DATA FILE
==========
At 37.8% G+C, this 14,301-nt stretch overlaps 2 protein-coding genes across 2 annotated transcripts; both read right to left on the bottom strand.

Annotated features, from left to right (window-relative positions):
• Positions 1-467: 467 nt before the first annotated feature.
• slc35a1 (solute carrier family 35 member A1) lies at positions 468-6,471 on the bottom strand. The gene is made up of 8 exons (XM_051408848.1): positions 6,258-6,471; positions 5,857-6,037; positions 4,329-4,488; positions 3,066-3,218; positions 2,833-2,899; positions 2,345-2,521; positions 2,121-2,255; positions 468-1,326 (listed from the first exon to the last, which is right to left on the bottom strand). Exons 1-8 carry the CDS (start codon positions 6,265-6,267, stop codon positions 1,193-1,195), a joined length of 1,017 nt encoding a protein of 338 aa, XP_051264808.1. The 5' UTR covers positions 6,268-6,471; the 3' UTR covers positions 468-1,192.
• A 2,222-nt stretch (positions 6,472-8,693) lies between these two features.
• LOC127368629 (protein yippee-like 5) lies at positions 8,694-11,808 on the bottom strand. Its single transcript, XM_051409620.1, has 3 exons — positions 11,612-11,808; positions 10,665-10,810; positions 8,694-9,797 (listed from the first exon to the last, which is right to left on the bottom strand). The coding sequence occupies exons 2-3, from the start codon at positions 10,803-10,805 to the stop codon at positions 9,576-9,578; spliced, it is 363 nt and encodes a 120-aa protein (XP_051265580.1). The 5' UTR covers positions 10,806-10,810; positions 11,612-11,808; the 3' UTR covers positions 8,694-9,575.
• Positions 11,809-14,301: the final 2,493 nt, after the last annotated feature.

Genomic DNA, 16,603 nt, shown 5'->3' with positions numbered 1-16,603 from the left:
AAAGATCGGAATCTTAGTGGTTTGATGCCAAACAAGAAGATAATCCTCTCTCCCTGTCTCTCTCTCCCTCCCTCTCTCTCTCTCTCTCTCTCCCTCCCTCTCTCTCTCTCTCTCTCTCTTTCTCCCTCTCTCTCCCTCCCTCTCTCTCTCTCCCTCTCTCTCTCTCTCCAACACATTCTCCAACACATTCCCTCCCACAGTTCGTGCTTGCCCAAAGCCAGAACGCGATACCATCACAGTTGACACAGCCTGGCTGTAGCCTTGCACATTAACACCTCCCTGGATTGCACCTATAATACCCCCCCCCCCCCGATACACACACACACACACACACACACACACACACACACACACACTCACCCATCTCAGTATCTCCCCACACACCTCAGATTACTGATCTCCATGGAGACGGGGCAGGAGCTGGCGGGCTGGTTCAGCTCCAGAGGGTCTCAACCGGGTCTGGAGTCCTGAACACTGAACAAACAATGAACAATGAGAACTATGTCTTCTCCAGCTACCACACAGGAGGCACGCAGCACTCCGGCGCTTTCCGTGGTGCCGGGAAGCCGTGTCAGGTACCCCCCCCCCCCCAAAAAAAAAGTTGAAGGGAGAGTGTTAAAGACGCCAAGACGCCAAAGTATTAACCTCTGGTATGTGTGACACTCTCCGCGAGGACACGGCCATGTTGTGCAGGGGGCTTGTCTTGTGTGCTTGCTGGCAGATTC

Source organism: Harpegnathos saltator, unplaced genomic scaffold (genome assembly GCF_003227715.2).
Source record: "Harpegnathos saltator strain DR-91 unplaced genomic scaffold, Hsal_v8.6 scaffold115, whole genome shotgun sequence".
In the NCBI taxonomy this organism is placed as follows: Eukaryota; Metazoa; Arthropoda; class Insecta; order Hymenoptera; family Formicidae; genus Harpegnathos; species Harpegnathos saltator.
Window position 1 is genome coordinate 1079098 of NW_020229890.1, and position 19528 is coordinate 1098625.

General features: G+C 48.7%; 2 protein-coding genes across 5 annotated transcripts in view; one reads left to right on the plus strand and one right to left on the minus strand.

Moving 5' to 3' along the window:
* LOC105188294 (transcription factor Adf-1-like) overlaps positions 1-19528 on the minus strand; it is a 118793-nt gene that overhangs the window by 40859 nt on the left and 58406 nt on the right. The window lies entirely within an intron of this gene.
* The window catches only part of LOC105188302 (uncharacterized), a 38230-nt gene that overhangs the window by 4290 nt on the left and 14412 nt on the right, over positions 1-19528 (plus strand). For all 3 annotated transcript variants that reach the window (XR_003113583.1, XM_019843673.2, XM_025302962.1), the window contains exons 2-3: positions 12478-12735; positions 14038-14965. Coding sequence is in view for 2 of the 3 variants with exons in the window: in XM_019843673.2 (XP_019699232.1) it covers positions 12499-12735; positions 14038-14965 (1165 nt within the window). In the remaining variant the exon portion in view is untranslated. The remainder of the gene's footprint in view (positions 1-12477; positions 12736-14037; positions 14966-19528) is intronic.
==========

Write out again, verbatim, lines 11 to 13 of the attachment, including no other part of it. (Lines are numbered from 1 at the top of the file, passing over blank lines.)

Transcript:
Source record: "Harpegnathos saltator strain DR-91 unplaced genomic scaffold, Hsal_v8.6 scaffold115, whole genome shotgun sequence".
In the NCBI taxonomy this organism is placed as follows: Eukaryota; Metazoa; Arthropoda; class Insecta; order Hymenoptera; family Formicidae; genus Harpegnathos; species Harpegnathos saltator.
Window position 1 is genome coordinate 1079098 of NW_020229890.1, and position 19528 is coordinate 1098625.